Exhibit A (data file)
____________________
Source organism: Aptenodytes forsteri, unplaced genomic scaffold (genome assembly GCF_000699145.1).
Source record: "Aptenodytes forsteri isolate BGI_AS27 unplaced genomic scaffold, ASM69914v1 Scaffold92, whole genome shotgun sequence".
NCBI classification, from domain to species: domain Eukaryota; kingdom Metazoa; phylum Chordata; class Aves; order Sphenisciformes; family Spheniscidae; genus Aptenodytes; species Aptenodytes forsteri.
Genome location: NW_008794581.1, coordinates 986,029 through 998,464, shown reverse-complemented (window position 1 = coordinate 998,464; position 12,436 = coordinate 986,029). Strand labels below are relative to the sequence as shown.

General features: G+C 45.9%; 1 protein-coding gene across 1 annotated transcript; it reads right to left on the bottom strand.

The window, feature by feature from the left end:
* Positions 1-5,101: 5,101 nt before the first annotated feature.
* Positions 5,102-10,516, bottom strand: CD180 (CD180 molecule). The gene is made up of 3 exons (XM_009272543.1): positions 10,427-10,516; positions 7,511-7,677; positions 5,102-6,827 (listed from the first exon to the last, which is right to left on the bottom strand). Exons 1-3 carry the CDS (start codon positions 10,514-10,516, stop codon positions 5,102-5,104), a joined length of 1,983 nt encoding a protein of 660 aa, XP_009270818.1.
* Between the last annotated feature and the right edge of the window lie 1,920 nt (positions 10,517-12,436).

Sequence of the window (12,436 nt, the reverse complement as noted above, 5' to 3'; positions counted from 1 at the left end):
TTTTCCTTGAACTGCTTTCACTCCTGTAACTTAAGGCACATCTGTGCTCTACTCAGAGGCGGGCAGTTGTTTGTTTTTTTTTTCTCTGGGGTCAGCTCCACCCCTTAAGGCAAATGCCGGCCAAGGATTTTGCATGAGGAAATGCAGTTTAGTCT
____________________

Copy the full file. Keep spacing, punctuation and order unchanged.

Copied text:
Source organism: Aptenodytes forsteri, unplaced genomic scaffold (genome assembly GCF_000699145.1).
Source record: "Aptenodytes forsteri isolate BGI_AS27 unplaced genomic scaffold, ASM69914v1 Scaffold92, whole genome shotgun sequence".
NCBI classification, from domain to species: domain Eukaryota; kingdom Metazoa; phylum Chordata; class Aves; order Sphenisciformes; family Spheniscidae; genus Aptenodytes; species Aptenodytes forsteri.
Genome location: NW_008794581.1, coordinates 986,029 through 998,464, shown reverse-complemented (window position 1 = coordinate 998,464; position 12,436 = coordinate 986,029). Strand labels below are relative to the sequence as shown.

General features: G+C 45.9%; 1 protein-coding gene across 1 annotated transcript; it reads right to left on the bottom strand.

The window, feature by feature from the left end:
* Positions 1-5,101: 5,101 nt before the first annotated feature.
* Positions 5,102-10,516, bottom strand: CD180 (CD180 molecule). The gene is made up of 3 exons (XM_009272543.1): positions 10,427-10,516; positions 7,511-7,677; positions 5,102-6,827 (listed from the first exon to the last, which is right to left on the bottom strand). Exons 1-3 carry the CDS (start codon positions 10,514-10,516, stop codon positions 5,102-5,104), a joined length of 1,983 nt encoding a protein of 660 aa, XP_009270818.1.
* Between the last annotated feature and the right edge of the window lie 1,920 nt (positions 10,517-12,436).

Sequence of the window (12,436 nt, the reverse complement as noted above, 5' to 3'; positions counted from 1 at the left end):
TTTTCCTTGAACTGCTTTCACTCCTGTAACTTAAGGCACATCTGTGCTCTACTCAGAGGCGGGCAGTTGTTTGTTTTTTTTTTCTCTGGGGTCAGCTCCACCCCTTAAGGCAAATGCCGGCCAAGGATTTTGCATGAGGAAATGCAGTTTAGTCT